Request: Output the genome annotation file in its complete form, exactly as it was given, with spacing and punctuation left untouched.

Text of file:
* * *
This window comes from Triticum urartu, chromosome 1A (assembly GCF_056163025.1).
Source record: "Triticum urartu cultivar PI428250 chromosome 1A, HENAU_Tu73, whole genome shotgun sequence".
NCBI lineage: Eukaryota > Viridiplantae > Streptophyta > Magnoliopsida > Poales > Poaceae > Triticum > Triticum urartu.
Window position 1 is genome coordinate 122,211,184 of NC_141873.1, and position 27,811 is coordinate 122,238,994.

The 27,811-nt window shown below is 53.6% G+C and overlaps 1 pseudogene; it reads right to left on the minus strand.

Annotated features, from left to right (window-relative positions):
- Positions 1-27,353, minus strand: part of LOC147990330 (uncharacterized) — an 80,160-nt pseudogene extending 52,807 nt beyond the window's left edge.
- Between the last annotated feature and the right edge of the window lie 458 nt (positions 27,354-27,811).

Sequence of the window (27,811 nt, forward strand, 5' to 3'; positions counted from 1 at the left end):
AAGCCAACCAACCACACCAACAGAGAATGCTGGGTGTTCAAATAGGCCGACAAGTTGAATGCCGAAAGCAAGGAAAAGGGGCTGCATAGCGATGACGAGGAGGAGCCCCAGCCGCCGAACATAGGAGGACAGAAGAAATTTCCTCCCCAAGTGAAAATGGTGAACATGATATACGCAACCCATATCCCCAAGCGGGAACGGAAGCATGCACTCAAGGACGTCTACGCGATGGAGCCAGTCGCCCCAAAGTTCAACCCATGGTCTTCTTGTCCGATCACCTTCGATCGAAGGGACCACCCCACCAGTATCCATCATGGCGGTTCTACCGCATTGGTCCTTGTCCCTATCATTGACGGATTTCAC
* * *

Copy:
This window comes from Triticum urartu, chromosome 1A (assembly GCF_056163025.1).
Source record: "Triticum urartu cultivar PI428250 chromosome 1A, HENAU_Tu73, whole genome shotgun sequence".
NCBI lineage: Eukaryota > Viridiplantae > Streptophyta > Magnoliopsida > Poales > Poaceae > Triticum > Triticum urartu.
Window position 1 is genome coordinate 122,211,184 of NC_141873.1, and position 27,811 is coordinate 122,238,994.

The 27,811-nt window shown below is 53.6% G+C and overlaps 1 pseudogene; it reads right to left on the minus strand.

Annotated features, from left to right (window-relative positions):
- Positions 1-27,353, minus strand: part of LOC147990330 (uncharacterized) — an 80,160-nt pseudogene extending 52,807 nt beyond the window's left edge.
- Between the last annotated feature and the right edge of the window lie 458 nt (positions 27,354-27,811).

Sequence of the window (27,811 nt, forward strand, 5' to 3'; positions counted from 1 at the left end):
AAGCCAACCAACCACACCAACAGAGAATGCTGGGTGTTCAAATAGGCCGACAAGTTGAATGCCGAAAGCAAGGAAAAGGGGCTGCATAGCGATGACGAGGAGGAGCCCCAGCCGCCGAACATAGGAGGACAGAAGAAATTTCCTCCCCAAGTGAAAATGGTGAACATGATATACGCAACCCATATCCCCAAGCGGGAACGGAAGCATGCACTCAAGGACGTCTACGCGATGGAGCCAGTCGCCCCAAAGTTCAACCCATGGTCTTCTTGTCCGATCACCTTCGATCGAAGGGACCACCCCACCAGTATCCATCATGGCGGTTCTACCGCATTGGTCCTTGTCCCTATCATTGACGGATTTCAC